Recently, some countries have raised a tide of trying to resist products made in China.
The Alliance for American Manufacturing, taking Chinese enterprises' participation in the construction of the San Francisco-Oakland Bay Bridge as an excuse, is requiring the U.S. Congress to make a law to strengthen "purchasing products made in the United States."
Australia believes that the Huawei Technologies Company is connected with the Chinese government and therefore has refused it to participate in the bidding for constructing the National Broadband Network of Australia.
Not long ago, the U.S. China Economic and Security Review Commission also held a public hearing on Chinese enterprises and state-owned holding enterprises, which took "how the United States should make corresponding laws to deal with the pressure brought by Chinese enterprises to the United States" as the theme.
All these events reflect a new character of some Western countries' measures of dealing with trade frictions with China: Western countries are more and more targeting Chinese enterprises while protecting their own interests.
But China is not the only country with state-owned enterprises.
According to statistics, more than 70 percent of the world's fossil oil resources are controlled by state-owned enterprises of various countries.
It is obviously not reasonable to refuse Chinese enterprises in the name of the so-called "non-market."
Since the start of China's Reform and Opening-up, especially in the 10 years after China joined the WTO, Chinese enterprises have carried out in-depth reforms and connected with the market in all aspects. Chinese enterprises have completed the transformation of diversification, many of them have been listed, and some even have been listed in the United States. Anyone who has studied China's reform a little bit should not ignore this fundamental fact.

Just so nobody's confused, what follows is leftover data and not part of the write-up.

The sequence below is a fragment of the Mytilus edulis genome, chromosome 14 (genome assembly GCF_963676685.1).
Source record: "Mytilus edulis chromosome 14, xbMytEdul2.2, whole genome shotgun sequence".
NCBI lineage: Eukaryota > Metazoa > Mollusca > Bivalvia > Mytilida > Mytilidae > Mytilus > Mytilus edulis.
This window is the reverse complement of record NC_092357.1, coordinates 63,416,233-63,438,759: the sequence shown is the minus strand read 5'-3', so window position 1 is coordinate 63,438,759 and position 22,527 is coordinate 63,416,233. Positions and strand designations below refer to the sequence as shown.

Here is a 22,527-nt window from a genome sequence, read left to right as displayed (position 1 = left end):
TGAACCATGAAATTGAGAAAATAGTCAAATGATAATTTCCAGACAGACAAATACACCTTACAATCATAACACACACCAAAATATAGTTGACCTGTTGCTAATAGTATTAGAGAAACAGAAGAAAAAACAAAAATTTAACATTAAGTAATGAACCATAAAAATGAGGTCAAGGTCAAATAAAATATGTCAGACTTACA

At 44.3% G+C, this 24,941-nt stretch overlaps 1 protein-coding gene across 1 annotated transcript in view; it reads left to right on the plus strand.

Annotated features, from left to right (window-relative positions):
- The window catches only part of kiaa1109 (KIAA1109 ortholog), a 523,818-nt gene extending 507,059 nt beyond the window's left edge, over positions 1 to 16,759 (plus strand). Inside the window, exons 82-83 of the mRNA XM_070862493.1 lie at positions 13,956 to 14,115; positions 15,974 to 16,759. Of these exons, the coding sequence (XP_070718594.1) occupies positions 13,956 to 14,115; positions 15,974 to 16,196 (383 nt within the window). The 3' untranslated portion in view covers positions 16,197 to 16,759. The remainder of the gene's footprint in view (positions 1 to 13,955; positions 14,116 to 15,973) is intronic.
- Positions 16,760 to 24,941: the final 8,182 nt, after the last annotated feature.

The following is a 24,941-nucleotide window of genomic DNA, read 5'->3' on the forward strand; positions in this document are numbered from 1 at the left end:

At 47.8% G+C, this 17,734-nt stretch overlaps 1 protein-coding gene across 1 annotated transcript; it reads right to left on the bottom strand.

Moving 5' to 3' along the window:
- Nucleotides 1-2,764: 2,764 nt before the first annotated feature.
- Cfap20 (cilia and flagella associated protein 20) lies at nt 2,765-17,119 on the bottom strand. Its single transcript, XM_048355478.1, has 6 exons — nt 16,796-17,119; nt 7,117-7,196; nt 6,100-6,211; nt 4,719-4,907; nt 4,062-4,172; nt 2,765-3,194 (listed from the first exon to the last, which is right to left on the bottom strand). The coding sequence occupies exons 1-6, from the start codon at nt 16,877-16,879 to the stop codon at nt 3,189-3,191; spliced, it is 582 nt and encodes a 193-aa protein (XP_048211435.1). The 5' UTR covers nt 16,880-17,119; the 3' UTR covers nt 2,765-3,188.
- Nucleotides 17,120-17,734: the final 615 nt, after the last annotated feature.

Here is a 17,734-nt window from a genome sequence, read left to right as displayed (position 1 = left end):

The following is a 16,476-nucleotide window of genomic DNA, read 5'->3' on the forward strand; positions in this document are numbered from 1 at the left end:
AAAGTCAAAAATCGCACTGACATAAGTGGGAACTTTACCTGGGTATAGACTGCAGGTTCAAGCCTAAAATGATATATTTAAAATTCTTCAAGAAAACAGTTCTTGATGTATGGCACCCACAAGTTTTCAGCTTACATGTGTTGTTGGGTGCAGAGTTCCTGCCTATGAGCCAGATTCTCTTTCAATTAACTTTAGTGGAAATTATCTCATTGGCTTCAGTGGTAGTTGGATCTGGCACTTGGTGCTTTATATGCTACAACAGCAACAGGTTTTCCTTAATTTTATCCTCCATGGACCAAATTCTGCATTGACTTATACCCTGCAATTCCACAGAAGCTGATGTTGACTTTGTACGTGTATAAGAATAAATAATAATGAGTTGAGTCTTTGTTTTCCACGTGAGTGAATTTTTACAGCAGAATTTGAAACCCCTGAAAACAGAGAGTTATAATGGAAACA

For the people who advocate repelling Chinese enterprises, their reason is that Chinese enterprises carry out monopolies. Large-scale state-owned enterprises of China, especially the central enterprises, are actually leaders of many realms in China's economic development. However, China does not encourage monopolization of its central enterprises and always tries hard to guarantee the fairness of enterprise competitions. Facing the Antimonopoly Law, the state-owned enterprises of China do not have any privilege.
One thing that must be pointed out is that Western countries actually have obtained benefits and shared the fruit while they were dealing with state-owned enterprises of China in recent years.
Taking the China Ocean Shipping Group as an example, in 2002, while many foreign shipping companies were withdrawing from Boston, it was the United States that invited them. Their businesses expanded and they also created tens of thousands of jobs for the United States. An expert said that, facing the impact of the international financial crisis, Chinese economy has saved the world economy by bringing along it, and Chinese enterprises' contributions were significant.
"Burning the bridge after crossing the river" is not a right thing to do for developing a healthy economic and trade relationship.
Creating difficulties to stop Chinese enterprises from entering markets of other countries actually is a kind of investment and trade protection. It does not accord with the "freedom of trade" spirit and also goes against the general trend of economic globalization.